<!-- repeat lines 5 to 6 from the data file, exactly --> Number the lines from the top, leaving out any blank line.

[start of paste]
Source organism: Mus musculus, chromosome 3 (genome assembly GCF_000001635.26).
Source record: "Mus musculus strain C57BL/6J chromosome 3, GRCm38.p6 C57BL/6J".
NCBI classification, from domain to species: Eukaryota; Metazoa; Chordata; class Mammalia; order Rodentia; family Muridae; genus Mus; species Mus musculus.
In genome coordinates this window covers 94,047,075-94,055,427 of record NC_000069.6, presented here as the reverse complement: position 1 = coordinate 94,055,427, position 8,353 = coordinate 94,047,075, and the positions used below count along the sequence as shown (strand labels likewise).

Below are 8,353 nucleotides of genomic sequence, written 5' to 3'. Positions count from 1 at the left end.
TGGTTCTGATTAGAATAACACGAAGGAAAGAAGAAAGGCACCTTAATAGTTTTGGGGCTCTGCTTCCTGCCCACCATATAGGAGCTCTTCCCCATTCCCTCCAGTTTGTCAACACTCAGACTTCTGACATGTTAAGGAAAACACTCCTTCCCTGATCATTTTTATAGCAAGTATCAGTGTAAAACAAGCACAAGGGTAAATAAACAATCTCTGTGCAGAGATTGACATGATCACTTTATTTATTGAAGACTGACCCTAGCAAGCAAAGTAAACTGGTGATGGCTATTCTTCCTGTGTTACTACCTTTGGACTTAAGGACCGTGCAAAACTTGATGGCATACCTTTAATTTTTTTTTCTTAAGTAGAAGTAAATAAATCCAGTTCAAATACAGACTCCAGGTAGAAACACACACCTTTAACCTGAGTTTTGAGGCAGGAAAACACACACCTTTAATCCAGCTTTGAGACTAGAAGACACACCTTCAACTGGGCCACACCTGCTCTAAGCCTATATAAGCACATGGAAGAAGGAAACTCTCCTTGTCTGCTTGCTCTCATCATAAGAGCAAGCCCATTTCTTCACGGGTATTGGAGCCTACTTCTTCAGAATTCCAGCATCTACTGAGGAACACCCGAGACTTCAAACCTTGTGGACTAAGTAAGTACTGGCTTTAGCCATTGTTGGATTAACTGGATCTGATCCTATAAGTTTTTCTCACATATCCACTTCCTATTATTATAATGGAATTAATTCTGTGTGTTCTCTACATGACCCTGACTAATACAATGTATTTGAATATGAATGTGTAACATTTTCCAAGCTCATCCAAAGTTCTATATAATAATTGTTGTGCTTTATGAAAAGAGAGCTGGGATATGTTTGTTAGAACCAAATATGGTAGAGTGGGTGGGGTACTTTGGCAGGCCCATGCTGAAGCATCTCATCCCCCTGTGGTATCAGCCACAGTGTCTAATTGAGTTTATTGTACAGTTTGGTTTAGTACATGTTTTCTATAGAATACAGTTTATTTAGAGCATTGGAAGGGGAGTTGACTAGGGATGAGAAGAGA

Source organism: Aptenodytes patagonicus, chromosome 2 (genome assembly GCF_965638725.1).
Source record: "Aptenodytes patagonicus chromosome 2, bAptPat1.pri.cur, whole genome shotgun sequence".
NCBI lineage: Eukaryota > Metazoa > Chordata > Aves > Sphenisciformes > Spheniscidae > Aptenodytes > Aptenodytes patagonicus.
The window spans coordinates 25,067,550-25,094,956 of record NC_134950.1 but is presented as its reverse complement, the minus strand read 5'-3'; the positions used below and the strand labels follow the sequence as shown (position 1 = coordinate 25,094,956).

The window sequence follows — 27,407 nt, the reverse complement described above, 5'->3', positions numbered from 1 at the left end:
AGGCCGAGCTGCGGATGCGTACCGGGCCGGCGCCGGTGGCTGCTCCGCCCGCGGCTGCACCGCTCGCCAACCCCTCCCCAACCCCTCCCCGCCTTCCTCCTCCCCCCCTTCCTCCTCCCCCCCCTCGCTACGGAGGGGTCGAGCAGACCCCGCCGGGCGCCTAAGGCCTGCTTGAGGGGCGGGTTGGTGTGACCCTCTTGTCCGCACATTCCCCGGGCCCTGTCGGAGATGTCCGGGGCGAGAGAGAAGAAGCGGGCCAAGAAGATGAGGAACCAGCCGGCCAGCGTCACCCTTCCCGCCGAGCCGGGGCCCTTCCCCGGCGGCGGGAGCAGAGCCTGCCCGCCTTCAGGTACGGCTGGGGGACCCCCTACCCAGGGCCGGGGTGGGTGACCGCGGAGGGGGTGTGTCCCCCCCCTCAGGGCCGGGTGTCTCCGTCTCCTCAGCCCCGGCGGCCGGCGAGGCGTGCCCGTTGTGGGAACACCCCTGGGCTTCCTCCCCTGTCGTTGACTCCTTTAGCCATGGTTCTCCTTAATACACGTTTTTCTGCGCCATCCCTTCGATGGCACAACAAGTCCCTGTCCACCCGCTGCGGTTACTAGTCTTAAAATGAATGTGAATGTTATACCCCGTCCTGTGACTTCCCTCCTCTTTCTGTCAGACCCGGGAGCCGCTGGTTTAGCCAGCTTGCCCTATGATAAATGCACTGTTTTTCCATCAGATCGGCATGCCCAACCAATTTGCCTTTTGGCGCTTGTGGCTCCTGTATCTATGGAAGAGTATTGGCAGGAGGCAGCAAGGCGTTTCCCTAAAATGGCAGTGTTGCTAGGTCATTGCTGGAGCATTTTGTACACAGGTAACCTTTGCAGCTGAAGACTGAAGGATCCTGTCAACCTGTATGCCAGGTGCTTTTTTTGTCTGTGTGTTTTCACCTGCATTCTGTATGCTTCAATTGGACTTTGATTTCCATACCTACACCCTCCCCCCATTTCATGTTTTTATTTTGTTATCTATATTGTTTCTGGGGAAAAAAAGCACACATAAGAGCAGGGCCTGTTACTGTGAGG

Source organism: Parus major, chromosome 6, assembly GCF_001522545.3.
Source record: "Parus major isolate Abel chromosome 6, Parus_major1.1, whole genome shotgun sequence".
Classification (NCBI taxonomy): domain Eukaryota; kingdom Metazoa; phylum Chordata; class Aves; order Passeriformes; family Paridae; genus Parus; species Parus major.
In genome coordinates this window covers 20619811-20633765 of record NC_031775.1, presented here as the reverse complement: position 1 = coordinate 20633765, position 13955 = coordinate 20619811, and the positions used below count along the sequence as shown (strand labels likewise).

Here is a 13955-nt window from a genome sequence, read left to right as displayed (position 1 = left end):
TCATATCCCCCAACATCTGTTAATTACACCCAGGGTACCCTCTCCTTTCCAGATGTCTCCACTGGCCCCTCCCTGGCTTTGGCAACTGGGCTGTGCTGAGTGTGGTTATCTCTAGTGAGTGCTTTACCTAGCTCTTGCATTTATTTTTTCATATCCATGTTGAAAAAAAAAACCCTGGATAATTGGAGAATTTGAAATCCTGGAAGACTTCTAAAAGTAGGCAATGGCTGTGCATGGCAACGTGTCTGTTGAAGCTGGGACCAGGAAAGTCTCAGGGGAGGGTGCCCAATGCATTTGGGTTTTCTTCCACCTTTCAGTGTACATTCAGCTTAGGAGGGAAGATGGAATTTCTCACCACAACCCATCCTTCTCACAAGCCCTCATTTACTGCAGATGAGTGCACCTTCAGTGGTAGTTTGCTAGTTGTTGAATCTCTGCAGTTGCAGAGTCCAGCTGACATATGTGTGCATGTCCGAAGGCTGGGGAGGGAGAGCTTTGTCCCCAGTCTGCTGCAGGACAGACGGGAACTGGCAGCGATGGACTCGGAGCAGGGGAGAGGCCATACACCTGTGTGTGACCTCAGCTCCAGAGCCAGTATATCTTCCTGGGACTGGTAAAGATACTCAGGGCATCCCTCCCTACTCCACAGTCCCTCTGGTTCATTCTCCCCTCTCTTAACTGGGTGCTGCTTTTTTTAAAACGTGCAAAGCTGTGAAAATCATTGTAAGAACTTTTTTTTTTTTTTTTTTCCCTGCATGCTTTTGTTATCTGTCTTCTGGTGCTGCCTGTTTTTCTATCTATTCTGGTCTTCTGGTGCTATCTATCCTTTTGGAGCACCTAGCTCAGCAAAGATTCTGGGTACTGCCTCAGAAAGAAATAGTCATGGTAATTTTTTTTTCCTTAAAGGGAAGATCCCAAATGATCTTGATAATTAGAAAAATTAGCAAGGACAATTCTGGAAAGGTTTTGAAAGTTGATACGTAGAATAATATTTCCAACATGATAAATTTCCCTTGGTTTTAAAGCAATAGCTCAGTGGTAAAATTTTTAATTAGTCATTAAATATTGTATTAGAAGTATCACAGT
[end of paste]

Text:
Below are 8,353 nucleotides of genomic sequence, written 5' to 3'. Positions count from 1 at the left end.
TGGTTCTGATTAGAATAACACGAAGGAAAGAAGAAAGGCACCTTAATAGTTTTGGGGCTCTGCTTCCTGCCCACCATATAGGAGCTCTTCCCCATTCCCTCCAGTTTGTCAACACTCAGACTTCTGACATGTTAAGGAAAACACTCCTTCCCTGATCATTTTTATAGCAAGTATCAGTGTAAAACAAGCACAAGGGTAAATAAACAATCTCTGTGCAGAGATTGACATGATCACTTTATTTATTGAAGACTGACCCTAGCAAGCAAAGTAAACTGGTGATGGCTATTCTTCCTGTGTTACTACCTTTGGACTTAAGGACCGTGCAAAACTTGATGGCATACCTTTAATTTTTTTTTCTTAAGTAGAAGTAAATAAATCCAGTTCAAATACAGACTCCAGGTAGAAACACACACCTTTAACCTGAGTTTTGAGGCAGGAAAACACACACCTTTAATCCAGCTTTGAGACTAGAAGACACACCTTCAACTGGGCCACACCTGCTCTAAGCCTATATAAGCACATGGAAGAAGGAAACTCTCCTTGTCTGCTTGCTCTCATCATAAGAGCAAGCCCATTTCTTCACGGGTATTGGAGCCTACTTCTTCAGAATTCCAGCATCTACTGAGGAACACCCGAGACTTCAAACCTTGTGGACTAAGTAAGTACTGGCTTTAGCCATTGTTGGATTAACTGGATCTGATCCTATAAGTTTTTCTCACATATCCACTTCCTATTATTATAATGGAATTAATTCTGTGTGTTCTCTACATGACCCTGACTAATACAATGTATTTGAATATGAATGTGTAACATTTTCCAAGCTCATCCAAAGTTCTATATAATAATTGTTGTGCTTTATGAAAAGAGAGCTGGGATATGTTTGTTAGAACCAAATATGGTAGAGTGGGTGGGGTACTTTGGCAGGCCCATGCTGAAGCATCTCATCCCCCTGTGGTATCAGCCACAGTGTCTAATTGAGTTTATTGTACAGTTTGGTTTAGTACATGTTTTCTATAGAATACAGTTTATTTAGAGCATTGGAAGGGGAGTTGACTAGGGATGAGAAGAGA